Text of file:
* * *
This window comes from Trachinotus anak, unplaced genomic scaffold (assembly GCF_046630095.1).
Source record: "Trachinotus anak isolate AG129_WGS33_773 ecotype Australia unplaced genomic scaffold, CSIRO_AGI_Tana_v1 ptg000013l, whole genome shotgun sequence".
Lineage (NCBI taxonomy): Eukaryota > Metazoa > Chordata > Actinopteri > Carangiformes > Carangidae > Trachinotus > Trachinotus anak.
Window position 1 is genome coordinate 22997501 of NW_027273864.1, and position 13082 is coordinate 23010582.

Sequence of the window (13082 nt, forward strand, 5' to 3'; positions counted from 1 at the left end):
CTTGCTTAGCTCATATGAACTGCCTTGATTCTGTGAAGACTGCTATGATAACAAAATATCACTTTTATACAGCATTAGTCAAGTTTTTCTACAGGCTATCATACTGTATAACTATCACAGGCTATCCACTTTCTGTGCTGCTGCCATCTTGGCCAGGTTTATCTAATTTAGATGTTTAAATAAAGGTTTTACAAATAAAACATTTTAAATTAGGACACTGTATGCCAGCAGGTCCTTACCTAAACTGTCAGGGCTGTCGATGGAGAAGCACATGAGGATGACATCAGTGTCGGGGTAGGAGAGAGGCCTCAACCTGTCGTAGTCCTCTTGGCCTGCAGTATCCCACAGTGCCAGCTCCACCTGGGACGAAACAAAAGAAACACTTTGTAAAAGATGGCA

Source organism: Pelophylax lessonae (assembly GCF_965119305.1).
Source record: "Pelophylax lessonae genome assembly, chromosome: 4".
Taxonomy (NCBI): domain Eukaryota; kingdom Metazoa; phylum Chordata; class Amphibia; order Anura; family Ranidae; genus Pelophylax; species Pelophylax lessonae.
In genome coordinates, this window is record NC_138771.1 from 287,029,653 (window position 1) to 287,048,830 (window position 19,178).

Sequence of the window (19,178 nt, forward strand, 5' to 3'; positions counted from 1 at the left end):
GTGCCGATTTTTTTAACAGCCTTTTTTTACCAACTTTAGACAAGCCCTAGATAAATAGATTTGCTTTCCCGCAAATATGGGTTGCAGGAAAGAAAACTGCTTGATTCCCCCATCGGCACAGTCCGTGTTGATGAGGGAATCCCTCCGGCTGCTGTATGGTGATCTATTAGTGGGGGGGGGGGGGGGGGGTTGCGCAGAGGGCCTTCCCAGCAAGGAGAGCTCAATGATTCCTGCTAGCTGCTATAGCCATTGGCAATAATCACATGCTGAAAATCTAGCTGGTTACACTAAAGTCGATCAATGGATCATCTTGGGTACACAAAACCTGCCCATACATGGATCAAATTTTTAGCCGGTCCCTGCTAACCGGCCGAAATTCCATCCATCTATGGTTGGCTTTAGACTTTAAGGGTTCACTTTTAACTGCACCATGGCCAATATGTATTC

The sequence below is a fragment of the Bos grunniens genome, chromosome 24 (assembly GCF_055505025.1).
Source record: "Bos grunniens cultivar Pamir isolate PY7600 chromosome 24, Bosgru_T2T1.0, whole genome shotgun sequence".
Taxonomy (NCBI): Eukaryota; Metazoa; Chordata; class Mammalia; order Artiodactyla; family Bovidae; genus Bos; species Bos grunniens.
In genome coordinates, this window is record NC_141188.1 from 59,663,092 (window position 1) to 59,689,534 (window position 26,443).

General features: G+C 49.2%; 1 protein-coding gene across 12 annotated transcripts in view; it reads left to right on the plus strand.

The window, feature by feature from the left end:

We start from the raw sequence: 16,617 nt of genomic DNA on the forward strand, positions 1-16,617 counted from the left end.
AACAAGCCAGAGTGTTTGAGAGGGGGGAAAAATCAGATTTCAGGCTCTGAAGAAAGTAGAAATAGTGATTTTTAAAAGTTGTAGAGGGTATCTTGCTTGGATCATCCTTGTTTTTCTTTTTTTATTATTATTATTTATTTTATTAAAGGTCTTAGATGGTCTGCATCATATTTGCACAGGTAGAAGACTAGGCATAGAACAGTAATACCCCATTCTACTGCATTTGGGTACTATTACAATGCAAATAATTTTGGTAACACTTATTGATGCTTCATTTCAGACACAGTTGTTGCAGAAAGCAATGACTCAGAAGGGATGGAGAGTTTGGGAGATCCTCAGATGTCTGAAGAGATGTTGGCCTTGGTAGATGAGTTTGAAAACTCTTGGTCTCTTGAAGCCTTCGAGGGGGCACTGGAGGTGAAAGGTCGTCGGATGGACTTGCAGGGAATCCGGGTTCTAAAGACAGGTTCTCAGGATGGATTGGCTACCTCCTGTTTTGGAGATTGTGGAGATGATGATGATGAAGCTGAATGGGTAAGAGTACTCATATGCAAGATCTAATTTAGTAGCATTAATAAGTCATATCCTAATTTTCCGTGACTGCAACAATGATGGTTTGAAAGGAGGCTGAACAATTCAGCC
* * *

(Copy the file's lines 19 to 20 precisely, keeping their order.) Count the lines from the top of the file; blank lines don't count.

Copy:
We start from the raw sequence: 16,617 nt of genomic DNA on the forward strand, positions 1-16,617 counted from the left end.
AACAAGCCAGAGTGTTTGAGAGGGGGGAAAAATCAGATTTCAGGCTCTGAAGAAAGTAGAAATAGTGATTTTTAAAAGTTGTAGAGGGTATCTTGCTTGGATCATCCTTGTTTTTCTTTTTTTATTATTATTATTTATTTTATTAAAGGTCTTAGATGGTCTGCATCATATTTGCACAGGTAGAAGACTAGGCATAGAACAGTAATACCCCATTCTACTGCATTTGGGTACTATTACAATGCAAATAATTTTGGTAACACTTATTGATGCTTCATTTCAGACACAGTTGTTGCAGAAAGCAATGACTCAGAAGGGATGGAGAGTTTGGGAGATCCTCAGATGTCTGAAGAGATGTTGGCCTTGGTAGATGAGTTTGAAAACTCTTGGTCTCTTGAAGCCTTCGAGGGGGCACTGGAGGTGAAAGGTCGTCGGATGGACTTGCAGGGAATCCGGGTTCTAAAGACAGGTTCTCAGGATGGATTGGCTACCTCCTGTTTTGGAGATTGTGGAGATGATGATGATGAAGCTGAATGGGTAAGAGTACTCATATGCAAGATCTAATTTAGTAGCATTAATAAGTCATATCCTAATTTTCCGTGACTGCAACAATGATGGTTTGAAAGGAGGCTGAACAATTCAGCC